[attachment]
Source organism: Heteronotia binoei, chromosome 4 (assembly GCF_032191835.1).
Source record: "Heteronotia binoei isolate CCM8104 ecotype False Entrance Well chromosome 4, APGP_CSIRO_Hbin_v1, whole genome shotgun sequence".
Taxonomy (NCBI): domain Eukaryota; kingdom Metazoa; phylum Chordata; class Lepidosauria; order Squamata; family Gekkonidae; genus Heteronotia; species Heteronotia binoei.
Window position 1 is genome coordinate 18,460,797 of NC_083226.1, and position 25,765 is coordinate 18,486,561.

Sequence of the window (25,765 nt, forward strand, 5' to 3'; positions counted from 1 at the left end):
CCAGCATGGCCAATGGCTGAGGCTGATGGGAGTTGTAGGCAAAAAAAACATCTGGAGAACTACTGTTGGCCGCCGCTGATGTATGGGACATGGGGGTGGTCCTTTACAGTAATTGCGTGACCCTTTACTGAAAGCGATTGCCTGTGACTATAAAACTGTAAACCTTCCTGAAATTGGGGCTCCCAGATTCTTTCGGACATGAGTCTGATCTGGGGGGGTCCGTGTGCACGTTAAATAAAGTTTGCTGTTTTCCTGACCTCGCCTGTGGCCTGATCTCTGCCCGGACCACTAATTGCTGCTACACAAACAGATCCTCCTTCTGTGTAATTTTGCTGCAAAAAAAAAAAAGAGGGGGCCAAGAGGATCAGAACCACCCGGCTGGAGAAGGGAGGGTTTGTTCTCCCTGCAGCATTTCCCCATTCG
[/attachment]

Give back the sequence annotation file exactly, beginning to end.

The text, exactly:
Source organism: Heteronotia binoei, chromosome 4 (assembly GCF_032191835.1).
Source record: "Heteronotia binoei isolate CCM8104 ecotype False Entrance Well chromosome 4, APGP_CSIRO_Hbin_v1, whole genome shotgun sequence".
Taxonomy (NCBI): domain Eukaryota; kingdom Metazoa; phylum Chordata; class Lepidosauria; order Squamata; family Gekkonidae; genus Heteronotia; species Heteronotia binoei.
Window position 1 is genome coordinate 18,460,797 of NC_083226.1, and position 25,765 is coordinate 18,486,561.

Sequence of the window (25,765 nt, forward strand, 5' to 3'; positions counted from 1 at the left end):
CCAGCATGGCCAATGGCTGAGGCTGATGGGAGTTGTAGGCAAAAAAAACATCTGGAGAACTACTGTTGGCCGCCGCTGATGTATGGGACATGGGGGTGGTCCTTTACAGTAATTGCGTGACCCTTTACTGAAAGCGATTGCCTGTGACTATAAAACTGTAAACCTTCCTGAAATTGGGGCTCCCAGATTCTTTCGGACATGAGTCTGATCTGGGGGGGTCCGTGTGCACGTTAAATAAAGTTTGCTGTTTTCCTGACCTCGCCTGTGGCCTGATCTCTGCCCGGACCACTAATTGCTGCTACACAAACAGATCCTCCTTCTGTGTAATTTTGCTGCAAAAAAAAAAAAGAGGGGGCCAAGAGGATCAGAACCACCCGGCTGGAGAAGGGAGGGTTTGTTCTCCCTGCAGCATTTCCCCATTCG